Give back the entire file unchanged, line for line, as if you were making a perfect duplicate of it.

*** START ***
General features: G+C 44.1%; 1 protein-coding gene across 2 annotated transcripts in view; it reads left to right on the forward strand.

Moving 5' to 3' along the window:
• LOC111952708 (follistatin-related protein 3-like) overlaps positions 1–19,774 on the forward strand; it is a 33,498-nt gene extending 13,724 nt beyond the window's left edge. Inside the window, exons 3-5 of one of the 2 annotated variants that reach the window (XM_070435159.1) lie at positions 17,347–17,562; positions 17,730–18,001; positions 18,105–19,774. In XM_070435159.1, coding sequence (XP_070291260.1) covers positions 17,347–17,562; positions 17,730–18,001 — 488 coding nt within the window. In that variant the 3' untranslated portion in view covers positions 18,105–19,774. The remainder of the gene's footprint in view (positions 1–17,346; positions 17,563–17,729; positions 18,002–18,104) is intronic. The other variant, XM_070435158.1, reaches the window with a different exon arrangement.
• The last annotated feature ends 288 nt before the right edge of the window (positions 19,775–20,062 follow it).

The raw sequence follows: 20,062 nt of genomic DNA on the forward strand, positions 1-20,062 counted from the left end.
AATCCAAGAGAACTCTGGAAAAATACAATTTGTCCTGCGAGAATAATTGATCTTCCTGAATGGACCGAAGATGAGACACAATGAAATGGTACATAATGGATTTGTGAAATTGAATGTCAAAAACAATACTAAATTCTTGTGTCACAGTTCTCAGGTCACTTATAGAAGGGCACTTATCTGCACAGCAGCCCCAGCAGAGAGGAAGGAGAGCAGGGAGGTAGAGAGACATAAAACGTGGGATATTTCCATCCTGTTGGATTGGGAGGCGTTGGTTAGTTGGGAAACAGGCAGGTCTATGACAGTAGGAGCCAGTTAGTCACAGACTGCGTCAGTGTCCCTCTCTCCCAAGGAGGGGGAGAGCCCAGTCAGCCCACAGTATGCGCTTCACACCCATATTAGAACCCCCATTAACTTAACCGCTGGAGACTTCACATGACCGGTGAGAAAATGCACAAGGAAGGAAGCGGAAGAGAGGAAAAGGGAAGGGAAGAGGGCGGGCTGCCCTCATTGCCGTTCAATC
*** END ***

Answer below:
General features: G+C 44.1%; 1 protein-coding gene across 2 annotated transcripts in view; it reads left to right on the forward strand.

Moving 5' to 3' along the window:
• LOC111952708 (follistatin-related protein 3-like) overlaps positions 1–19,774 on the forward strand; it is a 33,498-nt gene extending 13,724 nt beyond the window's left edge. Inside the window, exons 3-5 of one of the 2 annotated variants that reach the window (XM_070435159.1) lie at positions 17,347–17,562; positions 17,730–18,001; positions 18,105–19,774. In XM_070435159.1, coding sequence (XP_070291260.1) covers positions 17,347–17,562; positions 17,730–18,001 — 488 coding nt within the window. In that variant the 3' untranslated portion in view covers positions 18,105–19,774. The remainder of the gene's footprint in view (positions 1–17,346; positions 17,563–17,729; positions 18,002–18,104) is intronic. The other variant, XM_070435158.1, reaches the window with a different exon arrangement.
• The last annotated feature ends 288 nt before the right edge of the window (positions 19,775–20,062 follow it).

The raw sequence follows: 20,062 nt of genomic DNA on the forward strand, positions 1-20,062 counted from the left end.
AATCCAAGAGAACTCTGGAAAAATACAATTTGTCCTGCGAGAATAATTGATCTTCCTGAATGGACCGAAGATGAGACACAATGAAATGGTACATAATGGATTTGTGAAATTGAATGTCAAAAACAATACTAAATTCTTGTGTCACAGTTCTCAGGTCACTTATAGAAGGGCACTTATCTGCACAGCAGCCCCAGCAGAGAGGAAGGAGAGCAGGGAGGTAGAGAGACATAAAACGTGGGATATTTCCATCCTGTTGGATTGGGAGGCGTTGGTTAGTTGGGAAACAGGCAGGTCTATGACAGTAGGAGCCAGTTAGTCACAGACTGCGTCAGTGTCCCTCTCTCCCAAGGAGGGGGAGAGCCCAGTCAGCCCACAGTATGCGCTTCACACCCATATTAGAACCCCCATTAACTTAACCGCTGGAGACTTCACATGACCGGTGAGAAAATGCACAAGGAAGGAAGCGGAAGAGAGGAAAAGGGAAGGGAAGAGGGCGGGCTGCCCTCATTGCCGTTCAATC